Thursday, February 24, 2011

"Tough Minded"

Atomic blast at Hiroshima

The dropping of the atomic bomb on Japan in 1945 will remain a bone of contention among historians but it is fascinating how the the decision to drop the bomb is justified. The usual argument, expressed in such books as Thank god for the Atom Bomb by Paul Fussell1 is about how those who gainsay the decision to drop the bomb are foolish sentimentalists, who don't understand war and the then war situation. That they lack the tough mindedness necessary in war and are mired in a sentimental fog.

What of course is absolutely fascinating is how those so called realists and tough minded people are also sentimental in their own way. They refuse to use such words as "massacre" "atrocity" "mass murder" "war crime" "crime against humanity" to describe the bombing. They studiously avoid using such tough minded unsentimental language to describe the bombing.

The fact is the vast majority of the victims were civilians and that the bombs were even more destructive and frankly indiscriminate and hard to escape from than conventional area bombing.

It is remarkable how many people who excuse the bombing use the argument that it helped to end the war don't seem to understand that even if that was the case it still is an atrocity, a mass murder of civilians a violation of the Hague conventions, a war crime and crime against humanity.

As for actually ending the war. Well it should be pointed out that the entry of the Soviets into the war just after the dropping of the bomb on Hiroshima was likely even more important than the dropping of either bomb. Certainly it shook the Japanese leadership. Of course what was also important was that the Emperor intervened decisively (finally!!) to get acceptance of the surrender.

There also were available a few more bombs to be dropped just in case these two didn't work.

What is of interest is also that it appears that before the bomb dropped the Japanese were willing to accept almost any terms, what the Japanese were willing to accept was the retention of the Emperor as a condition and surrender unconditionally aside from that. Of course after the bombs were dropped the Americans accepted that the Emperor would be retained and told the Japanese who then surrendered. So ironically despite the bomb the Japanese did not surrender unconditionally.

In war engaging in atrocity to terrorize the enemy into surrender is an all to frequent tactic. And it is also one that works frequently, although at times it backfires or simply doesn't work. Assuming that the bomb worked to hasten the surrender of Japan. (I frankly doubt the argument that an invasion would have been necessary at all; Japan would have more likely than not surrendered before then.) The argument seems to be that some how that it is justifiable / excusable if dropping the bomb resulted in Japan surrendering. If that is the case than all sorts of atrocities throughout history become justifiable / excusable. In fact even if they don't work they become justifiable / excusable because the intention was to shorten the war and get the enemy to surrender. During the war the Japanese engaged in China in various spectacularly brutal campaigns called the "three alls" meaning burn all, loot all, kill all, during which millions of Chinese civilians were murdered directly and indirectly. The purpose was to terrorize the Chinese into submission. The Nanjing massacre could be viewed in a similar fashion.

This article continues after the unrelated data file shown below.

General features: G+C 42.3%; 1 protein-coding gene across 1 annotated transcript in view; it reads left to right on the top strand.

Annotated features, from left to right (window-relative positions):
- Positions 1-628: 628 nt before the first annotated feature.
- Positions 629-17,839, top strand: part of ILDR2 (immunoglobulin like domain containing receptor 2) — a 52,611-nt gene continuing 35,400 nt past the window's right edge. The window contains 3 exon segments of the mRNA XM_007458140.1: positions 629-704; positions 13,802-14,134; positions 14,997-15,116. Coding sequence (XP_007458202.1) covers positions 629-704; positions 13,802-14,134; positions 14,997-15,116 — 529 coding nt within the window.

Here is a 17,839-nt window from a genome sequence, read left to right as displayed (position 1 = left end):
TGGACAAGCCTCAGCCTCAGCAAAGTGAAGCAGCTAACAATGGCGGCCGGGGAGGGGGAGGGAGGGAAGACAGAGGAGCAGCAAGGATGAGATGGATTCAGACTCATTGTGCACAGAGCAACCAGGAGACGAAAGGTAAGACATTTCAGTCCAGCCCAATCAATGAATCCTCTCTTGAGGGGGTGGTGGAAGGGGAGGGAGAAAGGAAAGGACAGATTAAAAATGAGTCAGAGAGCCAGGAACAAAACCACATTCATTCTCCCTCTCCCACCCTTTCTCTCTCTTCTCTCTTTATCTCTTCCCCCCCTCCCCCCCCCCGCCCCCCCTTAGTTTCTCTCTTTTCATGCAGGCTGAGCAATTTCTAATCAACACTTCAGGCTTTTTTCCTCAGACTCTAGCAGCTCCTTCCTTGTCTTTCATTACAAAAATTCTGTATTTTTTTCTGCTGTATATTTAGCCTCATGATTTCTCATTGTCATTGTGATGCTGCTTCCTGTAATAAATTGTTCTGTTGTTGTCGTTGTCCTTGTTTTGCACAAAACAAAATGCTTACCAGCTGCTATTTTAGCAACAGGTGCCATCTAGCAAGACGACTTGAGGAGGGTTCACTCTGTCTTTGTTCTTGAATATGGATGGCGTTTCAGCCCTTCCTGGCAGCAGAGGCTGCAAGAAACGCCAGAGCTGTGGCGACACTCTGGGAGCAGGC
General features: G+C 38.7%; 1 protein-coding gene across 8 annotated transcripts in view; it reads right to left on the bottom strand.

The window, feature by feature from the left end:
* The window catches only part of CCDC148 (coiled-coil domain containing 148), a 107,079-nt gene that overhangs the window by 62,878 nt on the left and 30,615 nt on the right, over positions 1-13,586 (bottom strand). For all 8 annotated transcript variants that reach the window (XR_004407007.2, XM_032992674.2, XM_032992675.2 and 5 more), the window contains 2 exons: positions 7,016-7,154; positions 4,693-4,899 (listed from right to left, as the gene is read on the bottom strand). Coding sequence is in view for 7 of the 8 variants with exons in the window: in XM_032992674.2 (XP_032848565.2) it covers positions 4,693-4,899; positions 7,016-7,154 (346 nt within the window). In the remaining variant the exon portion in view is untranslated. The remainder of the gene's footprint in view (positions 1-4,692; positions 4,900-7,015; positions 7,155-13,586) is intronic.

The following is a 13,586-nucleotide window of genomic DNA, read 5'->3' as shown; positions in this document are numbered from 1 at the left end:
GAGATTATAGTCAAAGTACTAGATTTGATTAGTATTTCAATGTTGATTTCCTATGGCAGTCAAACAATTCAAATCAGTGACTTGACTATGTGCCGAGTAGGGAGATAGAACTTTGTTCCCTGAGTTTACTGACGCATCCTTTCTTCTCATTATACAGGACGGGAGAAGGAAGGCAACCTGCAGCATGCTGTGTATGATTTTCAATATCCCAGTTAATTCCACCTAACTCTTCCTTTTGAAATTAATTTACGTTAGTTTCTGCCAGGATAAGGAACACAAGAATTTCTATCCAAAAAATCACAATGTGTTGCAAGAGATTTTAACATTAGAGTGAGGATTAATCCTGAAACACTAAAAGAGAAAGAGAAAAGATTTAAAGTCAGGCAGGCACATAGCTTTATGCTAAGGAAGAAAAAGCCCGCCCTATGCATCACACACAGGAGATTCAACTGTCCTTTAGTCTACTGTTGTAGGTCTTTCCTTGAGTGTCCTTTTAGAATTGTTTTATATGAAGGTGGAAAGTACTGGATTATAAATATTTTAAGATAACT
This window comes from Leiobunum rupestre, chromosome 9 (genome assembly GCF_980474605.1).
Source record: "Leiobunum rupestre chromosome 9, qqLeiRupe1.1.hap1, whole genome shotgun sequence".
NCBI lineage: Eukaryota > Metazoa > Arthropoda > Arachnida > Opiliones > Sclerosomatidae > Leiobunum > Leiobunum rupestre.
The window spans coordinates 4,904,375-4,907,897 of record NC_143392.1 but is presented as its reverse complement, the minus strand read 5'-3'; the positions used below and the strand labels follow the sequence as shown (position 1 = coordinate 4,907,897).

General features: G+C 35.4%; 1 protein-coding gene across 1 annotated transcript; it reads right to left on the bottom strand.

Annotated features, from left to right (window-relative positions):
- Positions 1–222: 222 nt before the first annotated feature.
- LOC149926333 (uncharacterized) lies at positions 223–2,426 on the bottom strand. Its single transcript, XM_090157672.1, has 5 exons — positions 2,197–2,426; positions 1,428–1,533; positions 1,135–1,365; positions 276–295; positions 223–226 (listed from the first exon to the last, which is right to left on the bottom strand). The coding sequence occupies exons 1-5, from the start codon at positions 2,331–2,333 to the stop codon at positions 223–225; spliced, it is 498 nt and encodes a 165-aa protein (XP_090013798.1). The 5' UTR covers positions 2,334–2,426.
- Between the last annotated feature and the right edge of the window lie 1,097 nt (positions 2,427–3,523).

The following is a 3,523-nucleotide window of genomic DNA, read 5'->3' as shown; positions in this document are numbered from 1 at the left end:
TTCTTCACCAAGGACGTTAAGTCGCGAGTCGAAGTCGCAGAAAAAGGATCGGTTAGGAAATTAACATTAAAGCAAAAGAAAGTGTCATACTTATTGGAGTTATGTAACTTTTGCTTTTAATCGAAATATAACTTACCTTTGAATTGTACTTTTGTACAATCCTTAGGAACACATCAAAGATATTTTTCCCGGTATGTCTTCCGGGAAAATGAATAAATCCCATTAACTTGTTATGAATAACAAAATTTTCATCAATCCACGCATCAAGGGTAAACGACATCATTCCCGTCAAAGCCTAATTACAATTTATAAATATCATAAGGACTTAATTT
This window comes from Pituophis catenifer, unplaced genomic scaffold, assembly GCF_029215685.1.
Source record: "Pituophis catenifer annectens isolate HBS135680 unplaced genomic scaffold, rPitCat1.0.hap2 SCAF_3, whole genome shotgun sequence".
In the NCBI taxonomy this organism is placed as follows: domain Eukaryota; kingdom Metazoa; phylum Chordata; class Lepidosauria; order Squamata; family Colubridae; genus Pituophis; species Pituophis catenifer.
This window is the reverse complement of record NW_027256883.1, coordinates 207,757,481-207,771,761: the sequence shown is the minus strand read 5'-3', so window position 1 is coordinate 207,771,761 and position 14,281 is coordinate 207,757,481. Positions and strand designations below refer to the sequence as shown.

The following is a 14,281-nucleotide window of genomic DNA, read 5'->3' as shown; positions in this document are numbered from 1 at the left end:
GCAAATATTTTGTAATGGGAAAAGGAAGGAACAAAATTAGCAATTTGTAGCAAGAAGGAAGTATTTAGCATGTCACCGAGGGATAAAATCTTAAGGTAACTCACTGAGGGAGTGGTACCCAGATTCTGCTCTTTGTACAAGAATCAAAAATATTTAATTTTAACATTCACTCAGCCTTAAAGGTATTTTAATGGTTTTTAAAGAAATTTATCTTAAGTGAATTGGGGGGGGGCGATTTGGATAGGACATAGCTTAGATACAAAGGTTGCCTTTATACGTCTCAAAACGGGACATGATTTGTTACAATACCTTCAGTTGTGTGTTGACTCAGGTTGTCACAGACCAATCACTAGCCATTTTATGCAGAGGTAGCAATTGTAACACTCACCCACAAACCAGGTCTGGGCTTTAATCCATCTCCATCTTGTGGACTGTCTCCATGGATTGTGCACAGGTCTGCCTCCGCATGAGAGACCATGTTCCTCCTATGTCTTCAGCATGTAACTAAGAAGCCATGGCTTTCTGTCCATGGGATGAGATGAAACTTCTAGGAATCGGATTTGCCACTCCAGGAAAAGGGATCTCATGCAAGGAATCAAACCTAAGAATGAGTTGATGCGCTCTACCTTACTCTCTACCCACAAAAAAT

The dropping of the atom bombs purpose was to terrorize the Japanese by destroying two Japanese cities and massacring large numbers of people in what was then a truly jaw dropping stunning manner. The debate over how much it had to do with Japan finally surrendering will go on with in my opinion no final resolution.

There can be little doubt that if Japan had used a weapon of similar destructiveness on the United States and if they had then still lost the war, those that had authorized the use of such a weapon would have been justifiably tried and found guilty of war crimes.

It is quite grotesque to hear how after the war those involved in the dropping of the atom bombs got so defensive and upset when their acts were described as crimes, atrocities etc. So much for realism, tough mindedness and a lack of sentimentality. About themselves and their decision they seemed to wallow in it.

What will also continue to go on will be those who argue that the bombing was justified will continue to decry their opponents as lacking realism and tough mindedness while avoiding using such tough minded and realistic words to describe the bombing as massacre, atrocity, mass murder, war crime, crime against humanity. They seem to competely lack the realism and tough mindedness to call a spade a spade.

1. Summit Books, New York, 1988. See also Feifer, George, Tennozan, Ticknor and Fields, New York, 1992, pp. 566-584, for another example of “tough mindedness”.


Grayling, A.C., Among the Dead Cities, Bloomsbury, London, 2006, pp. 77-79, 113-116, 147-158, 231-234, 250-254.

Katsuichi, Honda, The Nanjing Massacre, An East Gate Book, Armonk NY, 1999.

Calvocoressi, Peter, Wint, Guy, Pritchard, John, The Penguin History of the Second World War, Second Edition, Penguin Books, London, 1989, pp. 1033-1037, 1181-1208.

Pierre Cloutier

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